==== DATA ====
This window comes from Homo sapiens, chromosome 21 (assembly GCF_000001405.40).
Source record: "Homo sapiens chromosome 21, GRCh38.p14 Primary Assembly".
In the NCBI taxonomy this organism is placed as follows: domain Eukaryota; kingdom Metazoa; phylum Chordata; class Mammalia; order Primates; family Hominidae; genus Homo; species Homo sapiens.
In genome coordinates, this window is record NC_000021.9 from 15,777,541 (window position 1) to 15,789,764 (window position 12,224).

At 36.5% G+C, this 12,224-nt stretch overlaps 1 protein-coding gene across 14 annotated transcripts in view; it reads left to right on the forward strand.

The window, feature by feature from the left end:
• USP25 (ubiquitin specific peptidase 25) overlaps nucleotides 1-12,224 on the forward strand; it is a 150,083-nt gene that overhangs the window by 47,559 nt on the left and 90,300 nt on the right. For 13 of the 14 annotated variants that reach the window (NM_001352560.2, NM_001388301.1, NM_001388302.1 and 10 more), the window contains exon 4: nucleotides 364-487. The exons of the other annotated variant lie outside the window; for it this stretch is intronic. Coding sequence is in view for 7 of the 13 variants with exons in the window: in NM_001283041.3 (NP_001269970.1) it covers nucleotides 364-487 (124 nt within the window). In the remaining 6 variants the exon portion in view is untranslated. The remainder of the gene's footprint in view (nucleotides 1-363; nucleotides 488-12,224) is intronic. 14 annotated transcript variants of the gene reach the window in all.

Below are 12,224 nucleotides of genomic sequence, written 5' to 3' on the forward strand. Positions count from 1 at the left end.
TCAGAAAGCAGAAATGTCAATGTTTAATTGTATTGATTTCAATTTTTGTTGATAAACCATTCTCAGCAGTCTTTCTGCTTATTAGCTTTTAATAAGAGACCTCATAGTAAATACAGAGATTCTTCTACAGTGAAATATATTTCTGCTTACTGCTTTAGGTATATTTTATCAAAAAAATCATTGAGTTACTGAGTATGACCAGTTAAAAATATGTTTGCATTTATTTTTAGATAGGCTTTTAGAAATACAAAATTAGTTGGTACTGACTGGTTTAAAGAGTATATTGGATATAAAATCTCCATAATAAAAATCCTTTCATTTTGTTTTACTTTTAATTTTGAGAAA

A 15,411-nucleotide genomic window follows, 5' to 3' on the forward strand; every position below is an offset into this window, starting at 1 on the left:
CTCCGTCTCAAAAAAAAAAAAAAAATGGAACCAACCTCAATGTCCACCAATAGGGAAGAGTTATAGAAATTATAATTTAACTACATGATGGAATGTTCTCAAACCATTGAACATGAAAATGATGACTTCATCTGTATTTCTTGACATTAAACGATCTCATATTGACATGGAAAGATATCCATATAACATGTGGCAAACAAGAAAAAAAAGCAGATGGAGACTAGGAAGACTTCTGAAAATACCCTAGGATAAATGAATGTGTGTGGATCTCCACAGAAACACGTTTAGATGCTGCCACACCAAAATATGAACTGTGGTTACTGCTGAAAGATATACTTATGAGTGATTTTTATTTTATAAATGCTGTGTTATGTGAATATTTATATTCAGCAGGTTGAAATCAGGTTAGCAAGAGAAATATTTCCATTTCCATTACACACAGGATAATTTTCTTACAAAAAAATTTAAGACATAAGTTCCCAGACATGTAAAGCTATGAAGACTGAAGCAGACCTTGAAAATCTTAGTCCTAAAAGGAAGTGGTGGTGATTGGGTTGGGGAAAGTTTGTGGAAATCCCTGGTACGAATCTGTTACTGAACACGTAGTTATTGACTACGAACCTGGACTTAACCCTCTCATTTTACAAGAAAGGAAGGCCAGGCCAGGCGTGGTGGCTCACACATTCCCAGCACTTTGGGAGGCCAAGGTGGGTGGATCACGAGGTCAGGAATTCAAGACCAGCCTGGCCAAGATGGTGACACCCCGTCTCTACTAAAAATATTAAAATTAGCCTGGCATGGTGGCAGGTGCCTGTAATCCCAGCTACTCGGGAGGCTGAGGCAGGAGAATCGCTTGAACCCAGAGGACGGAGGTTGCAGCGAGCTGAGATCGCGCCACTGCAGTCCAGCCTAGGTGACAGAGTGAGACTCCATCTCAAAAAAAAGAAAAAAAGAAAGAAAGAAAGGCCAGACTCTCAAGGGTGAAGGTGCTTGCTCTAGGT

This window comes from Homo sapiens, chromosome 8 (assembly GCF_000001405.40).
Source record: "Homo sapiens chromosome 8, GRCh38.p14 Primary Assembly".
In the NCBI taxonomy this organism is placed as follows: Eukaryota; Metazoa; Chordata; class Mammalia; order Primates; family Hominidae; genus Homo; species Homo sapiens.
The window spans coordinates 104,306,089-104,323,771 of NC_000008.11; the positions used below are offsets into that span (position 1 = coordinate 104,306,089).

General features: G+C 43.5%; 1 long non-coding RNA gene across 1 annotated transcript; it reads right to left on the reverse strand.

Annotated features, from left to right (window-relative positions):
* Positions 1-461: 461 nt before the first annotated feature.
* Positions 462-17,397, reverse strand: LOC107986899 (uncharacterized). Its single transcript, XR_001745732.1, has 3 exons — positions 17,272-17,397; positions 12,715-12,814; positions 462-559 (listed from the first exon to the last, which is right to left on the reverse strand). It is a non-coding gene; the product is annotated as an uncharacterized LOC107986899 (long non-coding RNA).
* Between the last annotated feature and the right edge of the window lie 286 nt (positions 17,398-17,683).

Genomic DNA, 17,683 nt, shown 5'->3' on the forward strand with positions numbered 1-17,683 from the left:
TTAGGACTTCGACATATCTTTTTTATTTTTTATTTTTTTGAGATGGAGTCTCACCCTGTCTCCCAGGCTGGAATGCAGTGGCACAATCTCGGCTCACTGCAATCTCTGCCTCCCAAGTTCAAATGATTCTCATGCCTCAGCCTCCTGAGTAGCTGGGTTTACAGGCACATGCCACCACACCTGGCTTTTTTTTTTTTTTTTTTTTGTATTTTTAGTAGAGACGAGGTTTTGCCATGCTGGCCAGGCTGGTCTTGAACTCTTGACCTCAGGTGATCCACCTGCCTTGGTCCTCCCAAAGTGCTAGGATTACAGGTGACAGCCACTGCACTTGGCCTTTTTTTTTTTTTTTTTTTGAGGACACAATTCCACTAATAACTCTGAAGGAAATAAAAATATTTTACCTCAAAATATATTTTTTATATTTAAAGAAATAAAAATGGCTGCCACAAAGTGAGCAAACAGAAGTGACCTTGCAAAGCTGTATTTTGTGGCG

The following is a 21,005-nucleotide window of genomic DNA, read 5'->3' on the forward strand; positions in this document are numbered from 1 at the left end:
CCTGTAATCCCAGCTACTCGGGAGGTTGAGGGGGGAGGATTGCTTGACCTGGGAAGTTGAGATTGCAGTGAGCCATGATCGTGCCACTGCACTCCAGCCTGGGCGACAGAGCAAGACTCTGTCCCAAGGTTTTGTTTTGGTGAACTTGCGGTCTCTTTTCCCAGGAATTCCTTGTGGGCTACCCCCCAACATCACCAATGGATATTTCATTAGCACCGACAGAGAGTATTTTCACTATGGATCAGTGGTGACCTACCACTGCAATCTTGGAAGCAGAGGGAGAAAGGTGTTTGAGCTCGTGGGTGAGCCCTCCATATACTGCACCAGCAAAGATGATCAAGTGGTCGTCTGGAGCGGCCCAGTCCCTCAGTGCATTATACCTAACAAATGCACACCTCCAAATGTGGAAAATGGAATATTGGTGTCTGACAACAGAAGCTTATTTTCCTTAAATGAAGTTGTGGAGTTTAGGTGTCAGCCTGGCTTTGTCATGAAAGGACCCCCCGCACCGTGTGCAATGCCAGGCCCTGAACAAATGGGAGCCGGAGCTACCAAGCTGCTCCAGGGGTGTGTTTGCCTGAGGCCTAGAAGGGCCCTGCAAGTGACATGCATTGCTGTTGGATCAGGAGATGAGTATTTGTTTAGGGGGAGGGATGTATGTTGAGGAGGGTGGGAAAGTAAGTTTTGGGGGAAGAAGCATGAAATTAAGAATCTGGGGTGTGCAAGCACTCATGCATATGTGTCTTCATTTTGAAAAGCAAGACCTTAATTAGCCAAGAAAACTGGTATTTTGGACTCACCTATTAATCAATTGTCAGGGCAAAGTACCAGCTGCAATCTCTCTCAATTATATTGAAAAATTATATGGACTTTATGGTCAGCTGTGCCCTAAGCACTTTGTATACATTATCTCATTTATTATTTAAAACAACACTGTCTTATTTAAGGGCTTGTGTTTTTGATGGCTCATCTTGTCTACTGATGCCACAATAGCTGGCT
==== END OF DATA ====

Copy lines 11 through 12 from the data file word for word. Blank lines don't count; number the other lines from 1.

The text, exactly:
CTCCGTCTCAAAAAAAAAAAAAAAATGGAACCAACCTCAATGTCCACCAATAGGGAAGAGTTATAGAAATTATAATTTAACTACATGATGGAATGTTCTCAAACCATTGAACATGAAAATGATGACTTCATCTGTATTTCTTGACATTAAACGATCTCATATTGACATGGAAAGATATCCATATAACATGTGGCAAACAAGAAAAAAAAGCAGATGGAGACTAGGAAGACTTCTGAAAATACCCTAGGATAAATGAATGTGTGTGGATCTCCACAGAAACACGTTTAGATGCTGCCACACCAAAATATGAACTGTGGTTACTGCTGAAAGATATACTTATGAGTGATTTTTATTTTATAAATGCTGTGTTATGTGAATATTTATATTCAGCAGGTTGAAATCAGGTTAGCAAGAGAAATATTTCCATTTCCATTACACACAGGATAATTTTCTTACAAAAAAATTTAAGACATAAGTTCCCAGACATGTAAAGCTATGAAGACTGAAGCAGACCTTGAAAATCTTAGTCCTAAAAGGAAGTGGTGGTGATTGGGTTGGGGAAAGTTTGTGGAAATCCCTGGTACGAATCTGTTACTGAACACGTAGTTATTGACTACGAACCTGGACTTAACCCTCTCATTTTACAAGAAAGGAAGGCCAGGCCAGGCGTGGTGGCTCACACATTCCCAGCACTTTGGGAGGCCAAGGTGGGTGGATCACGAGGTCAGGAATTCAAGACCAGCCTGGCCAAGATGGTGACACCCCGTCTCTACTAAAAATATTAAAATTAGCCTGGCATGGTGGCAGGTGCCTGTAATCCCAGCTACTCGGGAGGCTGAGGCAGGAGAATCGCTTGAACCCAGAGGACGGAGGTTGCAGCGAGCTGAGATCGCGCCACTGCAGTCCAGCCTAGGTGACAGAGTGAGACTCCATCTCAAAAAAAAGAAAAAAAGAAAGAAAGAAAGGCCAGACTCTCAAGGGTGAAGGTGCTTGCTCTAGGT

This window comes from Homo sapiens, chromosome 8 (assembly GCF_000001405.40).